Chapter I: (…but first, some history). Generational Evolution.
A professional sport that is in still in its developmental stage like MMA is perhaps too new to have a ranking of “greatest fighter” just yet. We are only now, for example, seeing true mixed martial artists winning matches against what we might refer to as “hybrid fighters.” It is a generational shift. The first generation of UFC combatants were strictly discipline (or lack thereof) representatives. Royce Gracie was the Brazilian Ju-Jitsu fighter. Ken Shamrock was the catch wrestler. Patrick Smith was a kickboxer. David “Tank” Abbott was… well, a brawler. And in between you have savate practitioners, sumo wrestlers, judokas, Greco-roman wrestlers, and the occasional samboiste. Very few, if any of these early fighters demonstrated a range of talents beyond their discipline. A boxer could put a man down with one punch, but if a BJJ expert got a hold of him on the ground, it was all over. Likewise, chancers like Tank Abbott, who actually managed to win the occasional match, would often have the advantage of guile in the face of technically superior opponents.
The original goal of mixed martial arts (in the sense that we know it. There have always been style-versus style events promoted as gimmicks or special exhibitions) was to test style-against-style and settle long-standing arguments. The Gracie family in particular had a vested interest in these early fights because the no-holds barred, bare-knuckle style suited their claim that Brazilian Ju-Jitsu was the most effective martial arts style. Time and again fighters not trained in BJJ would end up dominating the smaller Gracie (usually Royce) initially only to be wind up submitting to a joint lock or by being put to sleep by a choke hold. Because of the open-weight nature of these early bouts, Gracie would often be seen submitting a much larger man, such as Greco-Roman champion Dan Severn, who after keeping Gracie in a compromising position for most the match, ended up being submitted in a triangle choke. The secret seems to the Gracie ability to simply let the other man exhaust his big weapons and allow him to begin to feel overly confident. This in turn would cause him to leave a an opening to the seemingly indefatigable Gracie, who, having conserved amble energy during his “rest” would easily lock his man up in an agonizing pretzel of bone and muscle.
PICTURE: a visual representation of the five micro-generations of professional mixed martial artist. From right to left: Generation 1: Royce Gracie, Don Frye, Ken Shamrock, Mark Coleman, Randy Couture; Generation 2: Fedor, Tito Ortiz, Wanderlai Silva, Antonio Nogueira, CroCop; Generation 3: Chuck Liddell, Dan Henderson, BJ Penn, Matt Hughes, Quintin Jackson; Generation 4: Forrest Griffin, Rashad Evans, Urijah Faber, George St. Pierre, Anderson Silva; Generation 5: Lyoto Machida, Brock Lesnar, Shane Carwin, Brett Rogers, Aldo Reyes, Cain Velasquez
It is with the next, or middle generation of MMA fighters that we begin to see something like hybrid fighting. Mark Coleman, Tito Ortiz, Fedor Emelianenko, Randy Couture, Chuck Liddell, Kevin Randleman, and many, many other fighters who got their start in the late 90s and early 2000s, were capable and comfortable in a variety of positions. A striker like Chuck Liddell could compete on the ground (and more importantly, defend takedowns), and Fedor, arguably the best samboiste in the world, has a record of wins that balances out dynamic submissions and jaw-shattering knockouts. What these fighters were and are capable of doing is switching between styles in-match. The proportional proficiency in any one style may be suspect (Couture rarely tries for submissions; Liddell is better at defending against the ground than dominating the position, and the rap on Fedor is that he can’t box properly) but the ability to turn on a dime and become Greco-Roman one moment, then transition to a judo or BJJ position, depending on the circumstance, is the hallmark of this generation. These now-seasoned fighters grew into the sport from the perspective of developing an arsenal, rather than focusing exclusively on a native discipline.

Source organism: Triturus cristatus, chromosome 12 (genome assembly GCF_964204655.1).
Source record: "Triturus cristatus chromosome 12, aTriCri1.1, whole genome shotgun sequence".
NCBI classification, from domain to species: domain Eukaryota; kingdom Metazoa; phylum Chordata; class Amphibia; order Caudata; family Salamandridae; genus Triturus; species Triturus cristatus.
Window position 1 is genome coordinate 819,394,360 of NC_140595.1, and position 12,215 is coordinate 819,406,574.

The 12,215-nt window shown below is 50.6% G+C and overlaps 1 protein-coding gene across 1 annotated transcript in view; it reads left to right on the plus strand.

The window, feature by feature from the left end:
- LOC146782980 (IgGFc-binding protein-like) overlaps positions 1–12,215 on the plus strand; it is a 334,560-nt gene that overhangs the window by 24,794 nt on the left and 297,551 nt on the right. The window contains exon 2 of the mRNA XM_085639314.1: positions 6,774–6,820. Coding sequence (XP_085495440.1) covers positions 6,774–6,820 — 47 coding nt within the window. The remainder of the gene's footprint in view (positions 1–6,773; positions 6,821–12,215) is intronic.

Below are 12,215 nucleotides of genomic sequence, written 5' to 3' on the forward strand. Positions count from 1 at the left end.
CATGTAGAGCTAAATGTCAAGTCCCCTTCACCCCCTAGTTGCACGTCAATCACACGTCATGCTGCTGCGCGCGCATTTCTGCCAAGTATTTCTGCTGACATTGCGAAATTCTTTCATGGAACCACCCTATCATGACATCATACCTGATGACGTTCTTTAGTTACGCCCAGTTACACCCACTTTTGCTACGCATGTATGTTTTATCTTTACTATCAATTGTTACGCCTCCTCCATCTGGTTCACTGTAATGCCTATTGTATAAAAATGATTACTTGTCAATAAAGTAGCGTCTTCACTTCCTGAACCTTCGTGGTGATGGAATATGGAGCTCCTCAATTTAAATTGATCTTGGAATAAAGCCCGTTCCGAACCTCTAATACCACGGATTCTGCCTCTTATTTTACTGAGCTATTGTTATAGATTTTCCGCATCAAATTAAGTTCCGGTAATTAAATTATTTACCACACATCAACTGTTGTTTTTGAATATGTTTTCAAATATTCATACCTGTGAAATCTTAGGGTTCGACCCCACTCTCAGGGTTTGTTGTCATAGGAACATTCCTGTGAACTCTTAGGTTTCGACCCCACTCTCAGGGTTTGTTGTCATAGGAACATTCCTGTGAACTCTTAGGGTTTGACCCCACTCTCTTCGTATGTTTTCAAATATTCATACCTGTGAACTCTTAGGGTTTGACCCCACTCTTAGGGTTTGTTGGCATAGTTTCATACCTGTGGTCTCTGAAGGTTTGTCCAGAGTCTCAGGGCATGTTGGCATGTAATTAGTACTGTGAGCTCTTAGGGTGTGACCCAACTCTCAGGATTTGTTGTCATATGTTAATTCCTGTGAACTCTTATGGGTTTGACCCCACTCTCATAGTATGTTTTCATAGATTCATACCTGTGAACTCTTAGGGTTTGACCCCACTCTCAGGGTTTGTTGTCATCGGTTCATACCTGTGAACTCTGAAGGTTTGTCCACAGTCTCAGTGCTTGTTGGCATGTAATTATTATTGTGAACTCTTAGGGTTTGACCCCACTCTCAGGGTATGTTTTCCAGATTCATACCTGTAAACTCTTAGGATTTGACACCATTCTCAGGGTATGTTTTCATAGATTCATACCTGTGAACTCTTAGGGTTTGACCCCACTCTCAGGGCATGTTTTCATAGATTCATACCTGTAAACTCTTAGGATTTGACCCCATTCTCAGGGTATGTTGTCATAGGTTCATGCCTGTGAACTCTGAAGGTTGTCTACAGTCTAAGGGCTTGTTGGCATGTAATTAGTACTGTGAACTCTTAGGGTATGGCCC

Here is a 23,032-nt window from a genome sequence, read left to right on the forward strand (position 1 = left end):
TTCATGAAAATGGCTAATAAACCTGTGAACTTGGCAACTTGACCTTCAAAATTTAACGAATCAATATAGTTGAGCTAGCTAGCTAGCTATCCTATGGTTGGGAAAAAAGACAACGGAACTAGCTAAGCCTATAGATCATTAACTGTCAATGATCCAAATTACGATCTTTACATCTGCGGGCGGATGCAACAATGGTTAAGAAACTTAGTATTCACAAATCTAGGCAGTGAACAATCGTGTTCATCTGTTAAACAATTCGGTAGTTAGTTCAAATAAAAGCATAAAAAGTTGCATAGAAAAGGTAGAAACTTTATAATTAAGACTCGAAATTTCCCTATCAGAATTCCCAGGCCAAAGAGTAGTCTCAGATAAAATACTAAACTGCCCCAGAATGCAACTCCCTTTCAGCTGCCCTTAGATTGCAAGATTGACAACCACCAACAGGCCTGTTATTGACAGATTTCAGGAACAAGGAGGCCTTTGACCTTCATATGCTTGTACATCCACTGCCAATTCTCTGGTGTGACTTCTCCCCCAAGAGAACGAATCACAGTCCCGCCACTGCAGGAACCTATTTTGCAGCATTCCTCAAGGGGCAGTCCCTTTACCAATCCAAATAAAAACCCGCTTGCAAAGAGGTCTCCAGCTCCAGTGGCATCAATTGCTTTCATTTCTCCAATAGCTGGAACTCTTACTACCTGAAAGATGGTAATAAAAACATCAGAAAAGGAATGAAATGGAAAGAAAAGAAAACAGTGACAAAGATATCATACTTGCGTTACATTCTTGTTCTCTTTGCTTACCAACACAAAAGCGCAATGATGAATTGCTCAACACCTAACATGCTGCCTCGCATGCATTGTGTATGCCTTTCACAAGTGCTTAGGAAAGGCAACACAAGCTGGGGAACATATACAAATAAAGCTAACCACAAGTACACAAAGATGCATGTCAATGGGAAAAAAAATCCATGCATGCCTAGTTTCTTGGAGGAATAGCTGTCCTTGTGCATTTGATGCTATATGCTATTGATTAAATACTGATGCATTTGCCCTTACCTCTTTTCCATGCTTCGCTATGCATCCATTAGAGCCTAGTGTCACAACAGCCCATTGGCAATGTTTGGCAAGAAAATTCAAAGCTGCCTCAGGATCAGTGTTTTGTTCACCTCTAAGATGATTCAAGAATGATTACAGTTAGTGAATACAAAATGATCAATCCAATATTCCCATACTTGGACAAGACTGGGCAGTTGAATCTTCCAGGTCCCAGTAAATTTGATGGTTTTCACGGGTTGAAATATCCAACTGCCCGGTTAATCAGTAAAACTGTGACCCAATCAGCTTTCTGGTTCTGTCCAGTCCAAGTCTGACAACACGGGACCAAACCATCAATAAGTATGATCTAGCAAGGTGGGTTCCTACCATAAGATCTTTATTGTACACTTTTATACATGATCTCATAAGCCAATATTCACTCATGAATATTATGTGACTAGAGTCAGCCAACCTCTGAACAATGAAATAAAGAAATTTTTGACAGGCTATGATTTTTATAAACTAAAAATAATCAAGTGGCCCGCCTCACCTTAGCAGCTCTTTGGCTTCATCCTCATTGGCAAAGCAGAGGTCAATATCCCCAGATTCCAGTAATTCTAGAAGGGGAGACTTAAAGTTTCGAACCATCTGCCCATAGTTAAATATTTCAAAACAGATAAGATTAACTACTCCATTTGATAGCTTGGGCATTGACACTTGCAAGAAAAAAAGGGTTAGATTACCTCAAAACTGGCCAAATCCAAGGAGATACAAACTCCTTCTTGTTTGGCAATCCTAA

A key match during this era was the 2006 catch-weight bout between Royce Gracie and then-long-reigning UFC welterweight champion, Matt Hughes. The match was billed as old-school vs. new-school and, in truth, showcased a number of changes in the sport since its debut a decade previous. Hughes, a masterful Greco-roman wrestler, easily took Gracie to the ground and essentially kept him there at will. Hughes kept busy, not letting Gracie really settle into his usual game plan. At one point, Hughes landed a remarkable arm bar, a BJJ signature hold, that probably would have broken Gracie’s arm had Hughes not relinquished it. Hughes then mounted the veteran and ground-and-pounded Gracie to the point where the referee had to intervene and stop the match.
The reason this match is important is not so much for its symbolic value, (“changing of the guard,” and all that) but for the range of techniques Hughes employed to win the match. He transitioned from wrestling, to grappling, and finally to ground strikes effortlessly. The fighters of this middle generation dominated the mid-to-late 2000s and a handful of the first generation have continued to contend as well, adjusting their game and becoming more versatile. (In fact, Hughes recently defeated Royce’s cousin, Renzo, brutally dominating nearly every second of the three-round affair.)